The hotel became property of the estate at the commencement of the Chapter 11 case. Bankruptcy Code § 541(a)(1) provides that, but for a few limited exceptions not applicable to this case, the estate includes "all legal or equitable interests of the debtor in property as of the commencement of the case." 11 U.S.C. § 541(a)(1) (1994). This provision is expansive enough to ensure that the encumbered fee was property of the estate at the commencement of the case. Furthermore, as noted earlier, after the leasehold interest is avoided, it is preserved, becomes property of the estate pursuant to § 541(a)(4), and merges with the debtor-in-possession's fee interest, so that the debtor-in-possession is considered to have unencumbered ownership of the hotel as of the commencement of the Chapter 11 case. As a result, Dunes may bring the hotel itself into the estate by using its turnover powers, rather than seeking recovery of the hotel, because § 541(a)(1) is sufficiently broad so to "include[] any property recovered by the trustee using the turnover powers conferred by section 542 of the Code, provided the property was merely out of the possession of the debtor, yet remained `property of the debtor.'" 5 Collier on Bankruptcy ¶ 541.04, at 541-10 to 541-11 (Lawrence P. King, ed., 15th ed. rev.1998) (citing S.Rep. No. 989, 95th Cong., 2d Sess. (1978), 1978 U.S.C.C.A.N. 5868).

    For the reasons set forth above, a literal application of the pertinent Bankruptcy Code provisions would permit Dunes as debtor-in-possession to avoid Hyatt's leasehold interest and obtain possession of the hotel without ever triggering § 550's benefit of the estate analysis.

    B. The Policies and Purposes of the Bankruptcy Code Preclude the Debtor-in-Possession's Use of Avoidance Under the Unique Circumstances of this Case

    Dunes might believe that its unrelenting quest for the Holy Grail of avoidance is at an end, but this court will not allow it to grasp the prized Relic without considering whether, under the unique facts of this case, to do so would be in harmony with the goals and policies of the Bankruptcy Code. Because the literal language of the Bankruptcy Code permits Dunes as the debtor-in-possession to avoid Hyatt's leasehold interest and seek turnover of the hotel without ever triggering the recovery provisions of § 550(a), the benefit to the estate requirement is not a substantive element of this avoidance action. This court will not inject into the avoidance provisions a per se requirement that a trustee or debtor-in-possession must demonstrate a "benefit to the estate" as a substantive element of every avoidance action. *506 Such a rule would be largely unnecessary. See 5 Collier on Bankruptcy ¶ 550.07, at 550-25 ("The trustee, however, usually will file a consolidated action to avoid the transfer and recover the property transferred or its value."). When a trustee seeks to recover the transferred property, the recovery must be for the benefit of the estate. See 11 U.S.C. § 550(a) (1994). In those cases, such as this one, where recovery is unnecessary, a per se rule requiring a trustee to demonstrate that the avoidance action would benefit the estate may prove unworkable. See Enserv Co. v. Manpower, Inc./California Peninsula (In re Enserv Co.), 64 B.R. 519, 521 (9th Cir. BAP 1986). In Enserv Co., the Bankruptcy Appellate Panel of the Ninth Circuit observed, in the context of a preference action pursuant to § 547, that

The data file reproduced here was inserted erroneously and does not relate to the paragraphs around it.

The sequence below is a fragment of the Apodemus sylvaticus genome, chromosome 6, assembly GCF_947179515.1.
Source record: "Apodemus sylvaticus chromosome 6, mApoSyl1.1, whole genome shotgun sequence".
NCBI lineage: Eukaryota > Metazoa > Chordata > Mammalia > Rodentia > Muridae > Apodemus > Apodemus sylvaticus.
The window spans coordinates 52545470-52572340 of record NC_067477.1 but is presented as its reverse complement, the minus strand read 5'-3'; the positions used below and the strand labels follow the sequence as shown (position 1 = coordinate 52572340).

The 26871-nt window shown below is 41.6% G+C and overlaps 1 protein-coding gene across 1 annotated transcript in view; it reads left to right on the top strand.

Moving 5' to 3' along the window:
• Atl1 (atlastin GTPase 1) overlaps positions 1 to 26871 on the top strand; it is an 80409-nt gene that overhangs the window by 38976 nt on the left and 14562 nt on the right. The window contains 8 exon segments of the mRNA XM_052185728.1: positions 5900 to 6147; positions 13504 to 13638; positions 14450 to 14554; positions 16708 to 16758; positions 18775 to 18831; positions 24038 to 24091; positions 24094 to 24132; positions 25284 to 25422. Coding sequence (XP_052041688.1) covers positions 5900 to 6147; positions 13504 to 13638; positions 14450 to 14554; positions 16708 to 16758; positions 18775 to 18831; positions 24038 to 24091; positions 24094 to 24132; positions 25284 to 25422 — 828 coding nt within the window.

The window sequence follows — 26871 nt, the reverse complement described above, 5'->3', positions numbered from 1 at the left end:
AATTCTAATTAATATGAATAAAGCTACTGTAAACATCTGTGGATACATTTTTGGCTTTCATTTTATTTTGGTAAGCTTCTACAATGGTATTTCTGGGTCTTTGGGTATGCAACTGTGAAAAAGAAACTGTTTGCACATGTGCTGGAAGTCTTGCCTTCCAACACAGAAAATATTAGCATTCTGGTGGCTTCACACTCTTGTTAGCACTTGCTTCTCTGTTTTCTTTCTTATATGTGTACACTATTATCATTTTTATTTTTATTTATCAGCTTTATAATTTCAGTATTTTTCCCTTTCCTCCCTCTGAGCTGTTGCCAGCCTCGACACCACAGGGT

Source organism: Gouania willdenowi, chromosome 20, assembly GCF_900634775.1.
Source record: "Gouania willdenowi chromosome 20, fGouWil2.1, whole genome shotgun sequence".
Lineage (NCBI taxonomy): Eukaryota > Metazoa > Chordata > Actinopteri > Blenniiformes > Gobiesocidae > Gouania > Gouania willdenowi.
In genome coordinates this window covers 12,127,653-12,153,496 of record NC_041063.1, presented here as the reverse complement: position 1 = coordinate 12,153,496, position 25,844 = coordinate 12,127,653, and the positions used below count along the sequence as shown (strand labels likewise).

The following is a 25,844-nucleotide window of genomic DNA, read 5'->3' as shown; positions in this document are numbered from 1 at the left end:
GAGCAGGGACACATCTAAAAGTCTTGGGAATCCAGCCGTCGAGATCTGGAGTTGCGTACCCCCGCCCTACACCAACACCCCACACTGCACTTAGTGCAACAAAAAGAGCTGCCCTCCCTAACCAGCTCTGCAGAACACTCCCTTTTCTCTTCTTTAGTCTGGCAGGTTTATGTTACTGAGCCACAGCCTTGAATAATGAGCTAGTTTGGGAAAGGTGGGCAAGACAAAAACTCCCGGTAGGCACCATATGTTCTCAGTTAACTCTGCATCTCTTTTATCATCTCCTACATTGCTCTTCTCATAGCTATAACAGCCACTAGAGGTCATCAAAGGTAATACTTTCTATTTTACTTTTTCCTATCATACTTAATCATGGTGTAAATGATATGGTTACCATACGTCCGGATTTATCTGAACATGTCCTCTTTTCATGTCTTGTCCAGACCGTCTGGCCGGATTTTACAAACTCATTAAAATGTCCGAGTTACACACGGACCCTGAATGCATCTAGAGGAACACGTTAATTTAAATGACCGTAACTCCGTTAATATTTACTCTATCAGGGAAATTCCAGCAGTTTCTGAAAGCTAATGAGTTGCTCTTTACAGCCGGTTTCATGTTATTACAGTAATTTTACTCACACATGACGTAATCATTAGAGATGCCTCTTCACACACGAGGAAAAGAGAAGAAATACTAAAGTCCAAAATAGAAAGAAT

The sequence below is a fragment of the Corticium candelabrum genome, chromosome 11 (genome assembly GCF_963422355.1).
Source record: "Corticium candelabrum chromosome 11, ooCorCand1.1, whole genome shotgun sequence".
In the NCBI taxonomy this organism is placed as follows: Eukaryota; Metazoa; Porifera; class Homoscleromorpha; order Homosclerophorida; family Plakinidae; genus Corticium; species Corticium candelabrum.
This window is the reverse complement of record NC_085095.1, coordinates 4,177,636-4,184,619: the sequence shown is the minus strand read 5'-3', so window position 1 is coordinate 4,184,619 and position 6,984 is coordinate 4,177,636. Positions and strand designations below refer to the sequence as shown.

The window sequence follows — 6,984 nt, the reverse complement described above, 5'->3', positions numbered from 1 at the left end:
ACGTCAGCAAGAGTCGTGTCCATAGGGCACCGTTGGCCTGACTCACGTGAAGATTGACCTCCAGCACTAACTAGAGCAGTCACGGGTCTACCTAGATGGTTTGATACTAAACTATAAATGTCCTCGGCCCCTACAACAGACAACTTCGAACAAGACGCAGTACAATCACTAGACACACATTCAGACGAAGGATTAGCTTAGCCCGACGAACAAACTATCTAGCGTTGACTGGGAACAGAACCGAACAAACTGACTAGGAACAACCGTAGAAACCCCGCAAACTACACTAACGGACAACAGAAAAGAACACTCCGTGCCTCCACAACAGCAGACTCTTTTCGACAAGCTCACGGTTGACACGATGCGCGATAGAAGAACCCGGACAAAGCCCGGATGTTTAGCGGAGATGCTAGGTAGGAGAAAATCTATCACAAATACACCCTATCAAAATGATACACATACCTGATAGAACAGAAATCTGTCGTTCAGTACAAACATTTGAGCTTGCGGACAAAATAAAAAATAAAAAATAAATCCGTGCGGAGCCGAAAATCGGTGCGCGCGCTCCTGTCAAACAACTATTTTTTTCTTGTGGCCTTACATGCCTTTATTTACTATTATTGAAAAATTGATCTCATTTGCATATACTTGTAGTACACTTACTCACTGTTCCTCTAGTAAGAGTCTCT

Congress did not intend that actions pursued under Section 547 [preferences] would be subject to question based on equitable considerations, such as who would reap the benefits. Such challenges could only unduly complicate bankruptcy administration, especially in the majority of cases where it is not clear who benefits from successful prosecution of preference actions until late in the administration of the case. There is no statutory requirement that unsecured creditors or even the estate benefit from the voiding of a preference.

    Id. With no statutory requirement that every avoidance action benefit the estate, this court will not impose such a potentially problematic criterion.

    However, the policies of the Bankruptcy Code mandate that this court frustrate Dunes's attempts to avoid Hyatt's leasehold interest under the unique circumstances of this case. "The plain meaning of legislation should be conclusive, except in the `rare cases [in which] the literal application of a statute will produce a result demonstrably at odds with the intentions of its drafters.'" United States v. Ron Pair Enters., Inc., 489 U.S. 235, 242, 109 S. Ct. 1026, 103 L. Ed. 2d 290 (1989) (quoting Griffin v. Oceanic Contractors, Inc., 458 U.S. 564, 571, 102 S. Ct. 3245, 73 L. Ed. 2d 973 (1982)) (refusing to stray from the literal application of the Bankruptcy Code under the particular circumstances of that case); see also Grand v. Northrop Corp., 811 F. Supp. 333, 335 (S.D.Ohio 1992) ("[A] court should not enforce the plain meaning of a statute if it would lead to an absurd or odd result.") (citing Public Citizen v. United States Dep't of Justice, 491 U.S. 440, 454, 109 S. Ct. 2558, 105 L. Ed. 2d 377 (1989)).